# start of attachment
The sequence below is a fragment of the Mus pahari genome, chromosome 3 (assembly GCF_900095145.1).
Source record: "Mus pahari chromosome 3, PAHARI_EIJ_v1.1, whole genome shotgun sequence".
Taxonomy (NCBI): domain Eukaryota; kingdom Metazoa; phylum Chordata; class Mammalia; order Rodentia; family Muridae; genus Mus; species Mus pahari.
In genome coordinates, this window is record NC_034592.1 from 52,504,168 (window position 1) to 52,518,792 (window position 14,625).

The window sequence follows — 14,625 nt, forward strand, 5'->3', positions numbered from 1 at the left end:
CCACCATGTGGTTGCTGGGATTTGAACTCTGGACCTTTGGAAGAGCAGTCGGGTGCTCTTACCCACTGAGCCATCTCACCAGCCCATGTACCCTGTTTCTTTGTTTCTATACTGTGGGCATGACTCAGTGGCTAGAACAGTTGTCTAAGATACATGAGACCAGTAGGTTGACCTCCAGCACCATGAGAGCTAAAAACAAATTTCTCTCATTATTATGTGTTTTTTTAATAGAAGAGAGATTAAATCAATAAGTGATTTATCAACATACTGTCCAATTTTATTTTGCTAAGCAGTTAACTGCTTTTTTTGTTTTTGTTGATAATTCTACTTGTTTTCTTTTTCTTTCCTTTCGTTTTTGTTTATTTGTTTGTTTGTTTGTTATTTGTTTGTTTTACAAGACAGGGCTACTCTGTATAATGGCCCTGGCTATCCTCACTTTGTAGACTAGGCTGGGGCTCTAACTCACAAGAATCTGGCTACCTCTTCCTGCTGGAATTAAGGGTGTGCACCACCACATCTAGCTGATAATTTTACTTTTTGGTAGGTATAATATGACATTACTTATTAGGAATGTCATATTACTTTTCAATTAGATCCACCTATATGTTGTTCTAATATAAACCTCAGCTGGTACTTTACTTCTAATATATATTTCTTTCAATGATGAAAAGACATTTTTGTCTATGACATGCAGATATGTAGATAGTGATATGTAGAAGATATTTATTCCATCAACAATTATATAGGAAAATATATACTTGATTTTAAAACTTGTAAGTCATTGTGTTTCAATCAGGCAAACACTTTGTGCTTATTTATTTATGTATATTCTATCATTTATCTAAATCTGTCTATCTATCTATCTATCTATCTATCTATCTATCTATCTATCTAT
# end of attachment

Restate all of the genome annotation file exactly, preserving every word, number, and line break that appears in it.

The sequence below is a fragment of the Mus pahari genome, chromosome 3 (assembly GCF_900095145.1).
Source record: "Mus pahari chromosome 3, PAHARI_EIJ_v1.1, whole genome shotgun sequence".
Taxonomy (NCBI): domain Eukaryota; kingdom Metazoa; phylum Chordata; class Mammalia; order Rodentia; family Muridae; genus Mus; species Mus pahari.
In genome coordinates, this window is record NC_034592.1 from 52,504,168 (window position 1) to 52,518,792 (window position 14,625).

The window sequence follows — 14,625 nt, forward strand, 5'->3', positions numbered from 1 at the left end:
CCACCATGTGGTTGCTGGGATTTGAACTCTGGACCTTTGGAAGAGCAGTCGGGTGCTCTTACCCACTGAGCCATCTCACCAGCCCATGTACCCTGTTTCTTTGTTTCTATACTGTGGGCATGACTCAGTGGCTAGAACAGTTGTCTAAGATACATGAGACCAGTAGGTTGACCTCCAGCACCATGAGAGCTAAAAACAAATTTCTCTCATTATTATGTGTTTTTTTAATAGAAGAGAGATTAAATCAATAAGTGATTTATCAACATACTGTCCAATTTTATTTTGCTAAGCAGTTAACTGCTTTTTTTGTTTTTGTTGATAATTCTACTTGTTTTCTTTTTCTTTCCTTTCGTTTTTGTTTATTTGTTTGTTTGTTTGTTATTTGTTTGTTTTACAAGACAGGGCTACTCTGTATAATGGCCCTGGCTATCCTCACTTTGTAGACTAGGCTGGGGCTCTAACTCACAAGAATCTGGCTACCTCTTCCTGCTGGAATTAAGGGTGTGCACCACCACATCTAGCTGATAATTTTACTTTTTGGTAGGTATAATATGACATTACTTATTAGGAATGTCATATTACTTTTCAATTAGATCCACCTATATGTTGTTCTAATATAAACCTCAGCTGGTACTTTACTTCTAATATATATTTCTTTCAATGATGAAAAGACATTTTTGTCTATGACATGCAGATATGTAGATAGTGATATGTAGAAGATATTTATTCCATCAACAATTATATAGGAAAATATATACTTGATTTTAAAACTTGTAAGTCATTGTGTTTCAATCAGGCAAACACTTTGTGCTTATTTATTTATGTATATTCTATCATTTATCTAAATCTGTCTATCTATCTATCTATCTATCTATCTATCTATCTATCTATCTAT